ACTE Techniques April 2012 : Page 58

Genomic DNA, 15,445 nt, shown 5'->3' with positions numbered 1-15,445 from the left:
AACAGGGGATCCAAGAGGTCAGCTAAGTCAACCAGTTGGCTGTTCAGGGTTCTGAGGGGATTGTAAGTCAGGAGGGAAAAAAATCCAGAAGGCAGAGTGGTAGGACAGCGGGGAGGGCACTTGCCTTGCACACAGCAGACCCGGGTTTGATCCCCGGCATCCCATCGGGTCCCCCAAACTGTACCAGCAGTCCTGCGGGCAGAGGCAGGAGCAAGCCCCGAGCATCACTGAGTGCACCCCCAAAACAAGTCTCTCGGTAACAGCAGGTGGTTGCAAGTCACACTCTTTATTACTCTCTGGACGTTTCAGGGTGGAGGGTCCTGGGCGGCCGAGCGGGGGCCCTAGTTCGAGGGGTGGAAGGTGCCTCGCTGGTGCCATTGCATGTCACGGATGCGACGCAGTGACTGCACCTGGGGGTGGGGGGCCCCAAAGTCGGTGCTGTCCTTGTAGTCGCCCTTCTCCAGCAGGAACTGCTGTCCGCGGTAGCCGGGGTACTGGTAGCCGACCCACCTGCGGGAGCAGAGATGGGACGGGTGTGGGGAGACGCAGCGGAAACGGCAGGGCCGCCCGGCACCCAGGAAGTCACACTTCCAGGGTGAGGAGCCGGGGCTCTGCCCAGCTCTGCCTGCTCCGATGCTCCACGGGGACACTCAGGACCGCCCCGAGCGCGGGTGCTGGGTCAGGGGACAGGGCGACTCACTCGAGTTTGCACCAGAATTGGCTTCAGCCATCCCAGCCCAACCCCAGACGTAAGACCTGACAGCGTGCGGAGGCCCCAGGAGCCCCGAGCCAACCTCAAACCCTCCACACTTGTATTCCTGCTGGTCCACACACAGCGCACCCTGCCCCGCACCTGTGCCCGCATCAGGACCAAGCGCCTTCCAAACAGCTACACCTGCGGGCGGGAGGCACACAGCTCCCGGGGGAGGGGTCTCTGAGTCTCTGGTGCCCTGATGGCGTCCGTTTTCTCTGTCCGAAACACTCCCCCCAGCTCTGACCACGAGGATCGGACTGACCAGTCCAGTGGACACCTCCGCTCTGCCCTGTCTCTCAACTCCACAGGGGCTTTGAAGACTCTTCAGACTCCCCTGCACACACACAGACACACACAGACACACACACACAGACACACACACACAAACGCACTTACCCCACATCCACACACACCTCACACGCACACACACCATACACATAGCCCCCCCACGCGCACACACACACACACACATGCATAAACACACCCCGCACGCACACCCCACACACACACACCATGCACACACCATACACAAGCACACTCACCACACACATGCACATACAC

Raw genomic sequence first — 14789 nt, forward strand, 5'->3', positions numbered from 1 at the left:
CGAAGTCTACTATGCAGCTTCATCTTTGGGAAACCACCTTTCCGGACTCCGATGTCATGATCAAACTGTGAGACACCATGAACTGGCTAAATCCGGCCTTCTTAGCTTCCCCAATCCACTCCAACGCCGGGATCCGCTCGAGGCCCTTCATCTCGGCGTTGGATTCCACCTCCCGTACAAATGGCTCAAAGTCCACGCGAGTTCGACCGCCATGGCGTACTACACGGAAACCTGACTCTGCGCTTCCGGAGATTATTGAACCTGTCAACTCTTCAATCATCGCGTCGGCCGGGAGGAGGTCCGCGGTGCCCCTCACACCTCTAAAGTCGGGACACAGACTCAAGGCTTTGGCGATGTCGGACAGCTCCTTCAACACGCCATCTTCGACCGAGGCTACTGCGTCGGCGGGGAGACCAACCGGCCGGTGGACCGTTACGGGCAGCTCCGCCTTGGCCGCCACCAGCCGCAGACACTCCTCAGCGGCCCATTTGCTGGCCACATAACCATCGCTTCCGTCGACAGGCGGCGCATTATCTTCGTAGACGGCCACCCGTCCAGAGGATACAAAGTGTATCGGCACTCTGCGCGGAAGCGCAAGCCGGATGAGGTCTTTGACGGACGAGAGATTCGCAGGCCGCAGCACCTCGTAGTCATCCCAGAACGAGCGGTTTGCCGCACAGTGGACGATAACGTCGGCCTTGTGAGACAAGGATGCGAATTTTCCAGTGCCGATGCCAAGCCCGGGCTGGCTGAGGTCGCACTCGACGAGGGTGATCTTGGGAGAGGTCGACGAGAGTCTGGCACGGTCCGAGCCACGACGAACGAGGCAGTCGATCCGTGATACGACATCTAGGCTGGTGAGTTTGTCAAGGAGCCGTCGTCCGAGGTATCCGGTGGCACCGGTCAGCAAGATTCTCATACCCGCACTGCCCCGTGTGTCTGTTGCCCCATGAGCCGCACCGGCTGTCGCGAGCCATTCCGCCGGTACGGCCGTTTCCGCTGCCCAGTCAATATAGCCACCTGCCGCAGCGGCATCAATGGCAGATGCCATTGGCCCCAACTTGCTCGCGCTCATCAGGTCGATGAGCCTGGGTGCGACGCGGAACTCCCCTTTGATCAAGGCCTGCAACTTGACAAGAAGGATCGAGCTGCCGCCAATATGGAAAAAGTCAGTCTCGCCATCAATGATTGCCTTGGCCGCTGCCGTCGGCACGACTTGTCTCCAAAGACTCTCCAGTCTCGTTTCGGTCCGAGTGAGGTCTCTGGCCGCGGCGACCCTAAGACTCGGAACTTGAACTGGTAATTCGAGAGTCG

C AREER C UR VE Agricultural Manager PHOTO COURTESY OF YAVAPAI COLLEGE Job Outlook The Occupational Outlook Handbook notes that overall employment in agriculture is projected to decline due to the decrease in self-employed farmers that is occurring as a result of the consolidation of farms and increased productivity. However, employment of agricultural managers is projected to grow, as owners of large tracts of land will increasingly seek the expertise of agricultural managers to operate their farms. Explore More For more information about the career of agricultural manager and the education and training it requires, here are some places to turn. American Association for Agricultural Education www.aaaeonline.org National Association of Agricultural Educators www.naae.org National Association of Supervisors of Agricultural Education www.teamaged.org/stateleaders/index.html National Farm and Ranch Business Management Education Association www.nfrbmea.org National FFA Organization www.ffa.org National Postsecondary Agricultural Student Organization www.nationalpas.org National Resource Center for Agriscience and Technology Education www.agrowknow.org National Young Farmer Educational Association http://nyfea.org Team Ag Ed www.teamaged.org Aquaculture and fisheries management are taught in the award-winning facility of yavapai College in Arizona. AGRICULtURAL MANAGERS IN tHE UNItED StAtES direct the activities Educational requirements According to the Bureau of Labor Statistics, the completion of a two-year associate degree or a four-year bachelor’s degree is becoming more important for agricultural managers, due to the increasingly complex scientific, business and financial decisions required in modern agriculture. of one of the world’s largest and most productive agricultural sectors, notes the U.S. Bureau of Labor Statistics, since they produce enough food and fiber to meet the demands of our own country as well as for export to other countries. Agricultural managers hire, assign and supervise the employees who perform the daily tasks of caring for crops and livestock. They may monitor production, finances, marketing, transportation, storage and maintenance of equipment. Earnings According to the U.S. Department of Labor’s Occupational Outlook Handbook , full-time, salaried agricultural managers had median weekly earnings of $775 in 2008, with the middle half earning between $570 and $1,269 per week, and the highest paid 10 percent earning more than $1,735 per week. The Workplace Agricultural managers may be employed on farms, ranches, nurseries, greenhouses, timber tracts, and other agricultural establishments. 58 Techniques April 2012 www.acteonline.org

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